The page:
I understand that people have different opinions on the best way to provide and pay for healthcare. I don't understand people pretending that the current system is OK. The US has, depending on what specific metric you choose, between the 30th and 40th best healthcare in the world, at twice the cost (as a fraction of GDP) of any other developed economy. On infant mortality, for instance, the US ranks on par with countries like Cuba, Poland and Slovakia.
In the US, if you're poor and sick you're pretty much screwed. If you lose your job and get sick, you're pretty much screwed. And if you're middle class and employed, you're still increasingly screwed. And yet, America is full of people who apparently think that because they personally are not unemployed or sick today, all is well.
We need to stop thinking about healthcare as "insurance" and treat it like education: something that a rich, modern, civilized country provides because it's better for all of us for each of us to be healthy. We should stop talking about the "public option" and instead talk about the "private option": as with education, everybody should be entitled to healthcare at a level appropriate to a large, wealthy country; and those who choose to spend their own money should be able to opt for private provision for whatever private reasons they may have.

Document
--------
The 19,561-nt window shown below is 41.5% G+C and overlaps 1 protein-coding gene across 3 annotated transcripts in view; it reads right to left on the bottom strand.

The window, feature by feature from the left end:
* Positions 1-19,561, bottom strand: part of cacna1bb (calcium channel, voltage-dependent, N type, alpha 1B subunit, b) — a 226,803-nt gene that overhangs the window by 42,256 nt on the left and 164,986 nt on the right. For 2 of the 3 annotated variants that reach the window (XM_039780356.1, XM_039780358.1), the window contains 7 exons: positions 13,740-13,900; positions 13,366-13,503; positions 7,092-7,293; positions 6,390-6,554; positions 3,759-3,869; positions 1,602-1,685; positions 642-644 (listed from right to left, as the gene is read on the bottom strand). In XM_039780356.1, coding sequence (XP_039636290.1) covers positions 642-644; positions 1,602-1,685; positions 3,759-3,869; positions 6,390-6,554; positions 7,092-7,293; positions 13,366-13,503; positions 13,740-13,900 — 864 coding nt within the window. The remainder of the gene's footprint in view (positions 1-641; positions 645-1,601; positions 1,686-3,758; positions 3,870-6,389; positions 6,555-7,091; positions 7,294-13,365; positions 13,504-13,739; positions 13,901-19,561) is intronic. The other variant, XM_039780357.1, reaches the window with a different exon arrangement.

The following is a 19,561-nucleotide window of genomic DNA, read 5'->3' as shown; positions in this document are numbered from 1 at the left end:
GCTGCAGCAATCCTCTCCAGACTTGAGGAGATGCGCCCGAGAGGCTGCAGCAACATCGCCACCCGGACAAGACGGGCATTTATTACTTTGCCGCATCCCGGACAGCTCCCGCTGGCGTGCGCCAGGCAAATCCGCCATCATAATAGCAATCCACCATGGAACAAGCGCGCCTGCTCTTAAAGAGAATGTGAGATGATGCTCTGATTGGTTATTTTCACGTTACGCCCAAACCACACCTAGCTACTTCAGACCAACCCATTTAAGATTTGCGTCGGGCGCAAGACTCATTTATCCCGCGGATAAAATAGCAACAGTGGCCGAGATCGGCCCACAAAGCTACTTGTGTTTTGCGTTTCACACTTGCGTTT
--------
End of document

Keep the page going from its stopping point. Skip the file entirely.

Intriguingly, US healthcare is already like education. Unfortunately, it's like education in Victorian England. If you're rich, you can afford a tutor or a private school. If you're poor, you work in a mine or a factory, get sick, and die young. Congratulations, America: you're a 19th century society.